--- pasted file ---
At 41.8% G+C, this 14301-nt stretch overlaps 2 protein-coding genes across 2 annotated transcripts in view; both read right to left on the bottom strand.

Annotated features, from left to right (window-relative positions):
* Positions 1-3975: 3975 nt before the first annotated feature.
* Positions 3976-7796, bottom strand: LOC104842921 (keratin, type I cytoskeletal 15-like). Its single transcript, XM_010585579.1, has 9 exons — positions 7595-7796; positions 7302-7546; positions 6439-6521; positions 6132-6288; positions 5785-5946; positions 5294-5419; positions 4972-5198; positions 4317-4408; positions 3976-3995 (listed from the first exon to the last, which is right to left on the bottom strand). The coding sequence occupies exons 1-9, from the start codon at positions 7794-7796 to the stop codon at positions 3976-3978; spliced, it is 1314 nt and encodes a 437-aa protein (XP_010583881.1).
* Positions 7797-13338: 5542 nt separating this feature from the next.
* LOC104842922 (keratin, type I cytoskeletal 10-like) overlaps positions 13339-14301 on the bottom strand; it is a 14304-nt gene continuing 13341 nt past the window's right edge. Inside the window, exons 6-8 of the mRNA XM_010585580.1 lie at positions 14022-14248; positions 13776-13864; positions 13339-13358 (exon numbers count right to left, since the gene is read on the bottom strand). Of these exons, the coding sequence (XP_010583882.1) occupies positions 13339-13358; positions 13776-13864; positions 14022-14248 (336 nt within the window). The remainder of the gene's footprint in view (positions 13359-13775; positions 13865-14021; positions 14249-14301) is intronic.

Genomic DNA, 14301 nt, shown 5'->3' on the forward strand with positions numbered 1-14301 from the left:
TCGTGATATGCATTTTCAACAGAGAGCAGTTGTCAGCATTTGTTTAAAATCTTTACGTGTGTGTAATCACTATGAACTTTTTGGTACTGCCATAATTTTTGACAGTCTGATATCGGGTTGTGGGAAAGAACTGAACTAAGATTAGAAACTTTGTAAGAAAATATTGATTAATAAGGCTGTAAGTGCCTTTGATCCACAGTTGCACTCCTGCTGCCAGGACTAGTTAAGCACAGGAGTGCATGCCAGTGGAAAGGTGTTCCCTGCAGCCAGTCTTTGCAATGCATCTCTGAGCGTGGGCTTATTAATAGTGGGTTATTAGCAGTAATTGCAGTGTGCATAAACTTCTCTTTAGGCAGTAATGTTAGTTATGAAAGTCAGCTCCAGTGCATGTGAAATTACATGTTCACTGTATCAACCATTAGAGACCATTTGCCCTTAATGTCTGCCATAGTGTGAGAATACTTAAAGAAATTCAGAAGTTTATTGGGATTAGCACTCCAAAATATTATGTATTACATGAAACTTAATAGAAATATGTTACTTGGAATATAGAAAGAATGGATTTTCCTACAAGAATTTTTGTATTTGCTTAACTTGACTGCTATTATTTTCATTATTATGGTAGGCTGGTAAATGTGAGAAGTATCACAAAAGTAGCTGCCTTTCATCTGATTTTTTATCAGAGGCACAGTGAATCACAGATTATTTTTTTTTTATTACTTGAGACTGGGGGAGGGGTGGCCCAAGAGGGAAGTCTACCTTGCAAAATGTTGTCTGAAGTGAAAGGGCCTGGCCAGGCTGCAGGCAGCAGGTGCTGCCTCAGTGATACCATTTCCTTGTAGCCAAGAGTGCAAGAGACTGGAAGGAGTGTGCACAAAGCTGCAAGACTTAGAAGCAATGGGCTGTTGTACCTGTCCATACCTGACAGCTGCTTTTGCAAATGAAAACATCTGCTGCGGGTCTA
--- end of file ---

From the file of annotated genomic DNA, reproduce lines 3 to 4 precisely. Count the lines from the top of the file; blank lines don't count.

* Positions 1-3975: 3975 nt before the first annotated feature.
* Positions 3976-7796, bottom strand: LOC104842921 (keratin, type I cytoskeletal 15-like). Its single transcript, XM_010585579.1, has 9 exons — positions 7595-7796; positions 7302-7546; positions 6439-6521; positions 6132-6288; positions 5785-5946; positions 5294-5419; positions 4972-5198; positions 4317-4408; positions 3976-3995 (listed from the first exon to the last, which is right to left on the bottom strand). The coding sequence occupies exons 1-9, from the start codon at positions 7794-7796 to the stop codon at positions 3976-3978; spliced, it is 1314 nt and encodes a 437-aa protein (XP_010583881.1).